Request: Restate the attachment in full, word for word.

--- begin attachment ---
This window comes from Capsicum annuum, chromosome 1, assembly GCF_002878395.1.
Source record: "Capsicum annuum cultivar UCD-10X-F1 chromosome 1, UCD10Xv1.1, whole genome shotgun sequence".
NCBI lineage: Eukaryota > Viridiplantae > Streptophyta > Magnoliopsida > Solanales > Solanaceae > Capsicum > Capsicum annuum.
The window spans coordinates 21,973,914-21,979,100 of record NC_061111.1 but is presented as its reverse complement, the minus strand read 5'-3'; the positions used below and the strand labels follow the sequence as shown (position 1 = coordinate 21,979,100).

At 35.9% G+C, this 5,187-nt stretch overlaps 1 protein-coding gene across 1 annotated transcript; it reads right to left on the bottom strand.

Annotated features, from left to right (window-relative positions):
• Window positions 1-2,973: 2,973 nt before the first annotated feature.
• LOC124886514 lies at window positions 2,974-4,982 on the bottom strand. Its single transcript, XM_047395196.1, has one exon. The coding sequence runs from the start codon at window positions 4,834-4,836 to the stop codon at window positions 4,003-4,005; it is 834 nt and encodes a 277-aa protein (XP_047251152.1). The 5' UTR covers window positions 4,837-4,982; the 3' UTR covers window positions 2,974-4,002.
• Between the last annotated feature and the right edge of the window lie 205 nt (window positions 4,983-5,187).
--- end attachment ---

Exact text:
This window comes from Capsicum annuum, chromosome 1, assembly GCF_002878395.1.
Source record: "Capsicum annuum cultivar UCD-10X-F1 chromosome 1, UCD10Xv1.1, whole genome shotgun sequence".
NCBI lineage: Eukaryota > Viridiplantae > Streptophyta > Magnoliopsida > Solanales > Solanaceae > Capsicum > Capsicum annuum.
The window spans coordinates 21,973,914-21,979,100 of record NC_061111.1 but is presented as its reverse complement, the minus strand read 5'-3'; the positions used below and the strand labels follow the sequence as shown (position 1 = coordinate 21,979,100).

At 35.9% G+C, this 5,187-nt stretch overlaps 1 protein-coding gene across 1 annotated transcript; it reads right to left on the bottom strand.

Annotated features, from left to right (window-relative positions):
• Window positions 1-2,973: 2,973 nt before the first annotated feature.
• LOC124886514 lies at window positions 2,974-4,982 on the bottom strand. Its single transcript, XM_047395196.1, has one exon. The coding sequence runs from the start codon at window positions 4,834-4,836 to the stop codon at window positions 4,003-4,005; it is 834 nt and encodes a 277-aa protein (XP_047251152.1). The 5' UTR covers window positions 4,837-4,982; the 3' UTR covers window positions 2,974-4,002.
• Between the last annotated feature and the right edge of the window lie 205 nt (window positions 4,983-5,187).